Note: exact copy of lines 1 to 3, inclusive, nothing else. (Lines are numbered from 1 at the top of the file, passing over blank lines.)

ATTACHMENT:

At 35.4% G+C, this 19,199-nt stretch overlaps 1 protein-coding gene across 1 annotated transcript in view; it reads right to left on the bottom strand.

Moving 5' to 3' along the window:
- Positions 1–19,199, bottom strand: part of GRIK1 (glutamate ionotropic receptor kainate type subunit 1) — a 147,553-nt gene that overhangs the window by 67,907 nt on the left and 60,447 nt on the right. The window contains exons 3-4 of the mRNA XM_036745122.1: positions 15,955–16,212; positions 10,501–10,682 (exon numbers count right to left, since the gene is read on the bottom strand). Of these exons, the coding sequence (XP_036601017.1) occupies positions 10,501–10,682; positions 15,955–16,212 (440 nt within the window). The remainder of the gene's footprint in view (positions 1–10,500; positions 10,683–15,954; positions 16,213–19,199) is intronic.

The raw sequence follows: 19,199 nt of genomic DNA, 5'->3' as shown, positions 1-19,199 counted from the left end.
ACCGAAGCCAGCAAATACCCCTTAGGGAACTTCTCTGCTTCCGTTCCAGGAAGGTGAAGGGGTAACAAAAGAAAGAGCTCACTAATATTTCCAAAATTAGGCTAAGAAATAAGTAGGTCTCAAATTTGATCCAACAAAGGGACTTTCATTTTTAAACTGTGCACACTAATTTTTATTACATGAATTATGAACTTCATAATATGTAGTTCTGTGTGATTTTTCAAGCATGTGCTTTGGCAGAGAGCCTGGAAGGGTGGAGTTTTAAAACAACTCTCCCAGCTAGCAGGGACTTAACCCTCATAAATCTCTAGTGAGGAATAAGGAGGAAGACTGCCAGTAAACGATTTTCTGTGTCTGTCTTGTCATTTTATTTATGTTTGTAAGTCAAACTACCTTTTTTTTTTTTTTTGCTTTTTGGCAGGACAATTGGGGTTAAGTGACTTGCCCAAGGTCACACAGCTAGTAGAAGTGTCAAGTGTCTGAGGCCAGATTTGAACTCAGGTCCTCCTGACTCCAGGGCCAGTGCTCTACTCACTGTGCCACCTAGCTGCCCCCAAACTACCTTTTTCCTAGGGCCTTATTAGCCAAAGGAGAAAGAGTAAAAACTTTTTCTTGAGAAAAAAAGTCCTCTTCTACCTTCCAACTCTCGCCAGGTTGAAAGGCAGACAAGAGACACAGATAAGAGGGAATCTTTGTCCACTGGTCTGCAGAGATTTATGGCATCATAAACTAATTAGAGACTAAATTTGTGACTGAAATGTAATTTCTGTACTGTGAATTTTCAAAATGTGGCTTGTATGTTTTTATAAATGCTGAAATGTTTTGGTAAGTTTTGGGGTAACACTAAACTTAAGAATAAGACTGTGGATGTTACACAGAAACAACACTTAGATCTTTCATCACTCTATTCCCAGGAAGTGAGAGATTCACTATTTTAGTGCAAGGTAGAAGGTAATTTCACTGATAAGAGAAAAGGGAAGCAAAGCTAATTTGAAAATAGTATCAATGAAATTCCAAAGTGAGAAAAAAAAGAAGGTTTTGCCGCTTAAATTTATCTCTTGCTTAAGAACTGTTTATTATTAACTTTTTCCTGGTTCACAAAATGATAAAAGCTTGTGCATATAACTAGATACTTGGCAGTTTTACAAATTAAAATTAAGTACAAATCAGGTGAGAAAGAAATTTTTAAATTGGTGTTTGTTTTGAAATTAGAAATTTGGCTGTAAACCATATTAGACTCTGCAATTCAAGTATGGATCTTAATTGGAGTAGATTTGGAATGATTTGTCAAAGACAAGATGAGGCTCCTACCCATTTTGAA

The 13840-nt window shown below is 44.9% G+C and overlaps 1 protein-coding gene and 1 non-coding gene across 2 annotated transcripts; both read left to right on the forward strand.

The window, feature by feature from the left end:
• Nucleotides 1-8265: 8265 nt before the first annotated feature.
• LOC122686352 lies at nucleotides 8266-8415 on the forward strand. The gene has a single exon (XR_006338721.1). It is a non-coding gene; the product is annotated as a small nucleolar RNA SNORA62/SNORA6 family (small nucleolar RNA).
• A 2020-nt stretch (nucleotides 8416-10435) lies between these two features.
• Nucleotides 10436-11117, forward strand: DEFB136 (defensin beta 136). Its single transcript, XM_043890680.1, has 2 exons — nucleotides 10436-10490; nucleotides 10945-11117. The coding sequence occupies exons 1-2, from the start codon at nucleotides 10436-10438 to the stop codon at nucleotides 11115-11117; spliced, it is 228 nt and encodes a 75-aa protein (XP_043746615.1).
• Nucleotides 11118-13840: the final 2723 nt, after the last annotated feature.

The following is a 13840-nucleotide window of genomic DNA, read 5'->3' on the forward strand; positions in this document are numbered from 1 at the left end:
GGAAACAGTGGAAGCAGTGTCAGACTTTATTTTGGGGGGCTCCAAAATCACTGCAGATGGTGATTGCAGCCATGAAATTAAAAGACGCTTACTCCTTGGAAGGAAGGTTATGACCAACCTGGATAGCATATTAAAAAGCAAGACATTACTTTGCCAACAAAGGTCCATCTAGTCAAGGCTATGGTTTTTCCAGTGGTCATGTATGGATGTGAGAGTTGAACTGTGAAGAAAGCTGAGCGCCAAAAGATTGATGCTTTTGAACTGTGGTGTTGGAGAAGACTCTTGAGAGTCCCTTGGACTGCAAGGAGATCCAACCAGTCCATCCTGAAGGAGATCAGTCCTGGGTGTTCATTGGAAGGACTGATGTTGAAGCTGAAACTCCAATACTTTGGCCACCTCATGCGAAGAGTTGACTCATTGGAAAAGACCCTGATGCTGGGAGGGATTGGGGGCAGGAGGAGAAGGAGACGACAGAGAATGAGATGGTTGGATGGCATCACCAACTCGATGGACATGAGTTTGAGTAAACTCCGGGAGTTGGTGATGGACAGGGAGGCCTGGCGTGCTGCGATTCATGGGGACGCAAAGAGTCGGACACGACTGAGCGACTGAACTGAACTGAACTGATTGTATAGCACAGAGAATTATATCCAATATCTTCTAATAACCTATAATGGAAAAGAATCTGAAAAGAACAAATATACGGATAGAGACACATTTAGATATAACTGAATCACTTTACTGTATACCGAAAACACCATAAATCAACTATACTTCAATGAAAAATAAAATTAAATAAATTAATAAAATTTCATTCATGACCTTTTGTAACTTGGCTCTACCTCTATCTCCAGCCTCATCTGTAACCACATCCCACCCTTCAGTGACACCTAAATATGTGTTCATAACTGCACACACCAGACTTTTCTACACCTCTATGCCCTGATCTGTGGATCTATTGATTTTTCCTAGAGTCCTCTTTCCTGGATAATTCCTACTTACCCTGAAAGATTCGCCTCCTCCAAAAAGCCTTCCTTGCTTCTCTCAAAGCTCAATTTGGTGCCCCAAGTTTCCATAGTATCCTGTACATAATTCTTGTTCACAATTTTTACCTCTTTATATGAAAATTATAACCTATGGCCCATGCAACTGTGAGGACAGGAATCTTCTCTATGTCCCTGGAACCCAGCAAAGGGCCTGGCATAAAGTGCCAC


At 35.4% G+C, this 19,199-nt stretch overlaps 1 protein-coding gene across 1 annotated transcript in view; it reads right to left on the bottom strand.

Moving 5' to 3' along the window:
- Positions 1–19,199, bottom strand: part of GRIK1 (glutamate ionotropic receptor kainate type subunit 1) — a 147,553-nt gene that overhangs the window by 67,907 nt on the left and 60,447 nt on the right. The window contains exons 3-4 of the mRNA XM_036745122.1: positions 15,955–16,212; positions 10,501–10,682 (exon numbers count right to left, since the gene is read on the bottom strand). Of these exons, the coding sequence (XP_036601017.1) occupies positions 10,501–10,682; positions 15,955–16,212 (440 nt within the window). The remainder of the gene's footprint in view (positions 1–10,500; positions 10,683–15,954; positions 16,213–19,199) is intronic.